Coping With Societal Beauty Standards in Eating Disorder Recovery


Our culture revolves around looks. Magazines are plastered with those caught-off-guard pictures of celebs with harsh captions about their weight. TV commercials are all about the newest diet fad. Instagram is full of “fitness promoters” who boost detox teas and diets. New Years rolls around with promises of magically losing 10 pounds and finally fitting into those jeans you bought a size too small.

We wonder why millions of people fall victim to eating disorders. Not only do genetics, upbringing, and many other factors contribute, but living in a world where bodies are so misrepresented has a severe impact.

We see a couple different types of body that are “good bodies.” There’s fit people with abs and toned muscles — but not too muscular, “that’s gross.” There’s slim people with delicate arms and small thighs — but not too small, then “they look sickly.” There’s curvy girls with big butts and tiny waists — but definitely not too curvy, then “they’re just nasty.”

Here’s the thing: those bodies are real bodies, but so is yours. There’s no such thing as too much anything when it comes to bodies, as long as you’re healthy. Health does not always show on the outside or on the scale. Health is about how your body works from the inside, not how it looks outside. Any body is a good body — plus-sized, petite, tall, curvy, disabled, athletic, slim, short. It doesn’t matter. They are all good bodies. Just because you don’t see celebrities or models who look like you doesn’t mean your body isn’t OK. Your body is fine. It’s great, even if you don’t like it right now. It might let you run, work, play, walk the dog — or maybe it doesn’t let you do those things, not every body is completely able-bodied, and that’s OK. Regardless, it is your home. You will never be inside another body, so treat this one well.

We need to stop comparing ourselves. Appreciate your body for what it is, not what it isn’t. Your body might never be a size 2, and that is not a bad thing. Who decided that being slim was the end-all, be-all of attractiveness? Who decided that attractiveness was simply looks? I won’t feed into it. Sure, I’m a pretty slim person, but I’ve gained weight in recovery. I’ve gained lots more squishy bits and I jiggle in ways I didn’t when I was sick. I also smile lots more and laugh in ways I didn’t when I was sick. Which is more important?

Work out because it feels good, if you like to. Being active is supposed to be fun, not a chore. If you hate your 6 a.m. runs, then ask yourself, why? Maybe you like to dance, or lift weights, or ride your bike, or walk the dog, or play with your kids at the park. It doesn’t matter. Find something you actually like to do, and do it because it’s good for your body and your soul. Stay active so you can live a long life, not because the voice in your head screams at you to run faster.

Life is about balance. Life isn’t about the Atkins diet or the Dukan diet or the paleo diet and who’s thinnest and who’s lost weight and who’s gained weight and, and, and. The list goes on forever in a stressful spiral. Those things don’t actually matter. What I realized in recovery is this: in the end, no one will comment on how light my casket is. They will talk about the good memories we have together — summers at the cottage, high school, weddings, birthdays, parties. You aren’t remembered by your body, you are remembered by your heart and your personality. When people talk about you, they probably talk about your sense of humor or your kindness or your intelligence. I can guarantee they don’t talk about how many calories you eat in a day or how impressively low your carb intake is.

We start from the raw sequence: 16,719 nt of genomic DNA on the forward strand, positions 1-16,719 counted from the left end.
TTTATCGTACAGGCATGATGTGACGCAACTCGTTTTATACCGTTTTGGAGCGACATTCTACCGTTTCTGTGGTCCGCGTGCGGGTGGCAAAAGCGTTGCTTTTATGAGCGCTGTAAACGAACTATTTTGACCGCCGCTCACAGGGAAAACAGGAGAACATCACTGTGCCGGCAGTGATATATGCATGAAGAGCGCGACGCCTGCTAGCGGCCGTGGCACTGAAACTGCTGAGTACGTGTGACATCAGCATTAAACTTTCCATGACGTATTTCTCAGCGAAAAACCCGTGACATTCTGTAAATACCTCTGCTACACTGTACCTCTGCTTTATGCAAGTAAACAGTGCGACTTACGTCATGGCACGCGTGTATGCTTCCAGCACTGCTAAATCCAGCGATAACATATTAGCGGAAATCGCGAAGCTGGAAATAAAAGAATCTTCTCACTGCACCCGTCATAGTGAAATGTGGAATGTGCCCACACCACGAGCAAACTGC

In recovery, it’s hard (read: nearly impossible) to tune out everyone blabbering about this diet and that workout regime. Remember the facts you’ve learned along the way — a slice of cake won’t kill you, calories aren’t the same thing as nutrition. Remember that as someone in recovery, you aren’t restricted by not being “allowed” to diet — you are free from the pressure to be on one. Remember that weight loss is not the key to happiness — were you happiest at your lowest weight? From personal experience, I’d guess the answer is no. Did you like your body at your lowest weight? Again, I’m guessing no. I know I didn’t. I hated my body more when it was lighter than I do now. That’s what eating disorders do. They make you hate yourself and how you look. Recovery means learning to live in the body you have, no matter what size it is or what shape it is. Remember these things when it seems like diets are the only thing anyone wants to talk about. Remember that your body is not everything; you are a whole person. You are kind, you are funny, you are smart, you are witty, you are clever, you are caring, you are supportive, you are empathetic. You are so many beautiful things — your weight and pant size only graze the surface, and they certainly wouldn’t be on the list of reasons your friends and family love you.

You are more than your caloric intake, more than your jeans, more than the scale, more than the measuring tape. You are so much more than the foods you eat and the clothes you fit into. You are not better or worse for not being on a diet or not trying to lose weight. You aren’t a better person or a worse person. You’re just you, and that’s a perfectly good thing to be.

If you or someone you know is struggling with an eating disorder, you can call the National Eating Disorders Association Helpline at 1-800-931-2237.

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Thinkstock photo by mikyso

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